Dr Bernd Lennartz – Maintaining Peatland Health to Mitigate Climate Change
The global peatland ecosystem has often been overlooked in its importance within the global geochemical cycle. It contains approximately 21% of global carbon, and their maintenance and restoration are vital for lowering atmospheric carbon dioxide, the primary driver of climate change. Dr Bernd Lennartz of the University of Rostock and his team of interdisciplinary scientists are investigating peatlands and how they respond to changing climate conditions.
You might think that the desolate bog stretches in the Scottish Highlands are merely a frustratingly soggy obstacle for hikers, but peatlands are an extremely significant ecosystem on Earth. Found in almost every country, they cover 3% of the Earth’s land surface, and support a wide biodiversity.
Peatlands form over thousands of years, in waterlogged areas. Under these conditions, the decomposition of plant material is extremely slow. New plants grow on top of dead material and so plant material accumulates. These partially decayed plants form peat soil, which has a high carbon content, a low density and a high water content.
Peatlands have a significant impact on both the local and global environment. They act as a source of food and habitat for countless species, while also regulating the global water cycle and filtering pollutants. They also play a major role in global biogeochemical cycles, especially acting as a major carbon sink. In fact, peatlands remove 0.37 billion tonnes of carbon dioxide from the atmosphere each year, meaning that their maintenance and restoration is vital in the fight against climate change.
Dr Bernd Lennartz of the University of Rostock and his team of interdisciplinary scientists are investigating the functions of peatland ecosystems. Using a combination of in-situ measurements and modelling approaches, they are furthering our understanding of these complex ecosystems and how they may be affected by Earth’s changing climate.
Human activity is having a severe effect on the health of peatland ecosystems. Peatland areas are frequently drained to provide space for agriculture and construction. They are often found along coastal stretches, where the placement of structures such as dykes and levees alter the water and nutrient exchange between the ocean and wetland. Peatlands have also been over-exploited, with peat material being used as a fossil fuel in many countries.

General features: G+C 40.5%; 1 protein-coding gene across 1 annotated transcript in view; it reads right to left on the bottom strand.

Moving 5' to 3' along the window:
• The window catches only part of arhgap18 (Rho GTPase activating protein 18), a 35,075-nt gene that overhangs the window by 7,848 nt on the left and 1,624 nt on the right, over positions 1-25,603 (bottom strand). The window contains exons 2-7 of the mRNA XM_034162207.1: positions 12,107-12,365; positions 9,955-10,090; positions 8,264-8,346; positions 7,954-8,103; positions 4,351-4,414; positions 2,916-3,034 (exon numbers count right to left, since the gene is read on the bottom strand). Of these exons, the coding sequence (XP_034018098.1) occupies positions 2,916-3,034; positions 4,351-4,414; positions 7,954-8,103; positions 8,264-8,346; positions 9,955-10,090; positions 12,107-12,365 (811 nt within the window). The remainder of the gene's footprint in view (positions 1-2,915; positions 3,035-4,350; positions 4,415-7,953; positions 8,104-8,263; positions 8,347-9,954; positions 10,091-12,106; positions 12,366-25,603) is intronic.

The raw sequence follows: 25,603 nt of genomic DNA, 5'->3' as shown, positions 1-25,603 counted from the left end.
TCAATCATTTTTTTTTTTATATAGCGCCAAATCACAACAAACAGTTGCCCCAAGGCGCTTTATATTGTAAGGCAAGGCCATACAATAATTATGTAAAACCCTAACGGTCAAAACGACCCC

As peatland is drained of its water, the soil’s pore structure is altered and becomes aerated. This means that the plant material is mineralised, and the peat starts to be transformed into a mineral soil. This process is termed ‘peat degradation’ and is accompanied by soil subsidence (of several metres in selected locations) and a loss of ecosystem functions.
Research into peatland ecosystems has been limited until recently, particularly the behaviour of water in peat soil (its ‘hydraulic’ properties). Dr Lennartz and his colleagues established a dataset of hydraulic information collated from previously published research (including their own) representing a wide range of peat types from all over the world. This included information about soil water retention, as well as data on hydraulic conductivity (how easily water can move through the soil). The analysis of the data employing various hydraulic models allowed the team to identify general information on the hydraulic behaviour of peat-soils in various stages of degradation.
They found that degraded peat soils possess different hydraulic properties to pristine peatland. Peat in good condition has a low density with high porosity. However, as it degrades through drainage, its porosity decreases, and its overall density rises. This affects how easily water can move through the soil, how well it is filtered by the peat soil and how much can be stored. The team revealed that the bulk density of peatland serves as an excellent proxy for determining the extent of peat degradation.
Dr Lennartz and his colleagues then went on to propose a system of categorising degraded peat soils with respect to their ecosystem function in the water cycle. By identifying their soil water storage capacity and their hydraulic conductivity, along with the importance of the peatland within the surrounding ecosystem, the team created a scale ranging from pristine to extremely degraded. The researchers hope that this categorisation system will help future peatland conservation projects to identify the best methods of peat restoration.
Dr Lennartz is part of a working research group that combines in-situ measurements with modelling, the Baltic TRANSCOAST research training group. The team comprises an interdisciplinary group studying how hydraulic, geochemical and biological processes are connected using a low-lying coastal peatland adjacent to the Baltic Sea as a case study. They found that changes in this peatland ecosystem have far-reaching effects, within both the neighbouring terrestrial ecosystem and the marine environment.
The team is particularly interested in how the Baltic peatland may respond as sea levels rise due to global warming, fundamentally altering the ecosystem. The study area exhibits a complex relationship between groundwater, river and marine water sources that affects the peatland soils. The interdisciplinary nature of the research team means they are able to analyse a wide range of peatland features using various measurements throughout the peatland, the surrounding ecosystems and the adjacent marine environment. This includes changes in salinity caused by flood events, the effects of increased nutrients in degraded peat and the emission of greenhouse gases. Eventually, the team hopes to establish models based on these measurements to analyse peatlands in coastal settings around the world.
Climate Change and Peatland